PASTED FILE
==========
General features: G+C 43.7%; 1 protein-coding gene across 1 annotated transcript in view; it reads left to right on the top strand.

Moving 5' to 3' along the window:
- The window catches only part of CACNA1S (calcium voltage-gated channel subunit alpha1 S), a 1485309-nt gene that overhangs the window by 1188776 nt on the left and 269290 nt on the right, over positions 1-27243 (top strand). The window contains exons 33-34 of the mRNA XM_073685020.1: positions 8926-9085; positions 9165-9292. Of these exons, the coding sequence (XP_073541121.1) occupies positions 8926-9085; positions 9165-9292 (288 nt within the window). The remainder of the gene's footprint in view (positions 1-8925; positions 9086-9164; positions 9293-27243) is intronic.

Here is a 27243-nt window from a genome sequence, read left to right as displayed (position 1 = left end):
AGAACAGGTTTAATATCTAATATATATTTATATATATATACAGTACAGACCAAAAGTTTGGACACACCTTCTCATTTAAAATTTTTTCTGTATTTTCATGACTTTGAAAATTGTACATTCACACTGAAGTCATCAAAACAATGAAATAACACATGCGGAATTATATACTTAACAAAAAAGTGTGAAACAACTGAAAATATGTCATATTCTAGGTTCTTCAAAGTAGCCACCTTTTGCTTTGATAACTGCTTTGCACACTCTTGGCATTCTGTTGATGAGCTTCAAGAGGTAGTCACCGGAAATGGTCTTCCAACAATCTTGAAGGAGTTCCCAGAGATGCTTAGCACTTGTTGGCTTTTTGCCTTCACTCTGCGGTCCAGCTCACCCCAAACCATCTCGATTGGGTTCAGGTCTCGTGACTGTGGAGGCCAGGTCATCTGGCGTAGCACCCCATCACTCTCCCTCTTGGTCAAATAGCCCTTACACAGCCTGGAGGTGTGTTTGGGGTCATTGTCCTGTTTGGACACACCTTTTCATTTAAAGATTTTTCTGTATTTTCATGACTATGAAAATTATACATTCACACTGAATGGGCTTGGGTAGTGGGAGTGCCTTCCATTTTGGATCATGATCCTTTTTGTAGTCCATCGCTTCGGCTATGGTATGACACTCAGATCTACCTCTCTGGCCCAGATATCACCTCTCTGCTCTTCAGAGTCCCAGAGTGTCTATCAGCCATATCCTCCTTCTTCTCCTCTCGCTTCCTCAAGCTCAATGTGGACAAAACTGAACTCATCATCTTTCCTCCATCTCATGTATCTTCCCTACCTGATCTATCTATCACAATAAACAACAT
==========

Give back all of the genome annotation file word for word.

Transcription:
General features: G+C 43.7%; 1 protein-coding gene across 1 annotated transcript in view; it reads left to right on the top strand.

Moving 5' to 3' along the window:
- The window catches only part of CACNA1S (calcium voltage-gated channel subunit alpha1 S), a 1485309-nt gene that overhangs the window by 1188776 nt on the left and 269290 nt on the right, over positions 1-27243 (top strand). The window contains exons 33-34 of the mRNA XM_073685020.1: positions 8926-9085; positions 9165-9292. Of these exons, the coding sequence (XP_073541121.1) occupies positions 8926-9085; positions 9165-9292 (288 nt within the window). The remainder of the gene's footprint in view (positions 1-8925; positions 9086-9164; positions 9293-27243) is intronic.

Here is a 27243-nt window from a genome sequence, read left to right as displayed (position 1 = left end):
AGAACAGGTTTAATATCTAATATATATTTATATATATATACAGTACAGACCAAAAGTTTGGACACACCTTCTCATTTAAAATTTTTTCTGTATTTTCATGACTTTGAAAATTGTACATTCACACTGAAGTCATCAAAACAATGAAATAACACATGCGGAATTATATACTTAACAAAAAAGTGTGAAACAACTGAAAATATGTCATATTCTAGGTTCTTCAAAGTAGCCACCTTTTGCTTTGATAACTGCTTTGCACACTCTTGGCATTCTGTTGATGAGCTTCAAGAGGTAGTCACCGGAAATGGTCTTCCAACAATCTTGAAGGAGTTCCCAGAGATGCTTAGCACTTGTTGGCTTTTTGCCTTCACTCTGCGGTCCAGCTCACCCCAAACCATCTCGATTGGGTTCAGGTCTCGTGACTGTGGAGGCCAGGTCATCTGGCGTAGCACCCCATCACTCTCCCTCTTGGTCAAATAGCCCTTACACAGCCTGGAGGTGTGTTTGGGGTCATTGTCCTGTTTGGACACACCTTTTCATTTAAAGATTTTTCTGTATTTTCATGACTATGAAAATTATACATTCACACTGAATGGGCTTGGGTAGTGGGAGTGCCTTCCATTTTGGATCATGATCCTTTTTGTAGTCCATCGCTTCGGCTATGGTATGACACTCAGATCTACCTCTCTGGCCCAGATATCACCTCTCTGCTCTTCAGAGTCCCAGAGTGTCTATCAGCCATATCCTCCTTCTTCTCCTCTCGCTTCCTCAAGCTCAATGTGGACAAAACTGAACTCATCATCTTTCCTCCATCTCATGTATCTTCCCTACCTGATCTATCTATCACAATAAACAACAT